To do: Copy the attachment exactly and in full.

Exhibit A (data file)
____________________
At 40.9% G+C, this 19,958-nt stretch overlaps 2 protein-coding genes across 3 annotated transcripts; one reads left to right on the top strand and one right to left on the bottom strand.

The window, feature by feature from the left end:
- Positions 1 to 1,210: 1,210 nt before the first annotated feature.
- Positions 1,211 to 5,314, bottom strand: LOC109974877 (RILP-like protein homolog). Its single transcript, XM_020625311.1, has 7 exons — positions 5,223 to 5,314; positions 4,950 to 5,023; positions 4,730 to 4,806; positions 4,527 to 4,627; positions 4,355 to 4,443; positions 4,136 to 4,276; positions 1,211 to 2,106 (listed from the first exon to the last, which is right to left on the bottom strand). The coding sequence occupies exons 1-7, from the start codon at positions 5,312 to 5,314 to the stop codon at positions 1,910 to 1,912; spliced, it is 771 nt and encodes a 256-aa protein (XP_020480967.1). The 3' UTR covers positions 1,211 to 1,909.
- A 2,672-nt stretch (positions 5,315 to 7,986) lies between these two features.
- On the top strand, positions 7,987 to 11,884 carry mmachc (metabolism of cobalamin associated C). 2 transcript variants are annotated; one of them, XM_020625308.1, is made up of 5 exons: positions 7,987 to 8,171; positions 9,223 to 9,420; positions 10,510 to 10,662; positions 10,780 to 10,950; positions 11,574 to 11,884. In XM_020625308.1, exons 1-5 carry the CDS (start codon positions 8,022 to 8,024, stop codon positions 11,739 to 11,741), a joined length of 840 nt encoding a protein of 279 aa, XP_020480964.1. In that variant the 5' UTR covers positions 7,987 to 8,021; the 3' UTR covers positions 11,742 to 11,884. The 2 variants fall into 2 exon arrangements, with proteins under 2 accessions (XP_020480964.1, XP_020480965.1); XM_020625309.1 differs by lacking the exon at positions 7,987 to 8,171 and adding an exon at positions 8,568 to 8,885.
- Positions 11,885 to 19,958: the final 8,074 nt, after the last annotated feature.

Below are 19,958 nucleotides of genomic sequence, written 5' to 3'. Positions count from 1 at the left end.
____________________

At 40.9% G+C, this 19,958-nt stretch overlaps 2 protein-coding genes across 3 annotated transcripts; one reads left to right on the top strand and one right to left on the bottom strand.

The window, feature by feature from the left end:
- Positions 1 to 1,210: 1,210 nt before the first annotated feature.
- Positions 1,211 to 5,314, bottom strand: LOC109974877 (RILP-like protein homolog). Its single transcript, XM_020625311.1, has 7 exons — positions 5,223 to 5,314; positions 4,950 to 5,023; positions 4,730 to 4,806; positions 4,527 to 4,627; positions 4,355 to 4,443; positions 4,136 to 4,276; positions 1,211 to 2,106 (listed from the first exon to the last, which is right to left on the bottom strand). The coding sequence occupies exons 1-7, from the start codon at positions 5,312 to 5,314 to the stop codon at positions 1,910 to 1,912; spliced, it is 771 nt and encodes a 256-aa protein (XP_020480967.1). The 3' UTR covers positions 1,211 to 1,909.
- A 2,672-nt stretch (positions 5,315 to 7,986) lies between these two features.
- On the top strand, positions 7,987 to 11,884 carry mmachc (metabolism of cobalamin associated C). 2 transcript variants are annotated; one of them, XM_020625308.1, is made up of 5 exons: positions 7,987 to 8,171; positions 9,223 to 9,420; positions 10,510 to 10,662; positions 10,780 to 10,950; positions 11,574 to 11,884. In XM_020625308.1, exons 1-5 carry the CDS (start codon positions 8,022 to 8,024, stop codon positions 11,739 to 11,741), a joined length of 840 nt encoding a protein of 279 aa, XP_020480964.1. In that variant the 5' UTR covers positions 7,987 to 8,021; the 3' UTR covers positions 11,742 to 11,884. The 2 variants fall into 2 exon arrangements, with proteins under 2 accessions (XP_020480964.1, XP_020480965.1); XM_020625309.1 differs by lacking the exon at positions 7,987 to 8,171 and adding an exon at positions 8,568 to 8,885.
- Positions 11,885 to 19,958: the final 8,074 nt, after the last annotated feature.

Below are 19,958 nucleotides of genomic sequence, written 5' to 3'. Positions count from 1 at the left end.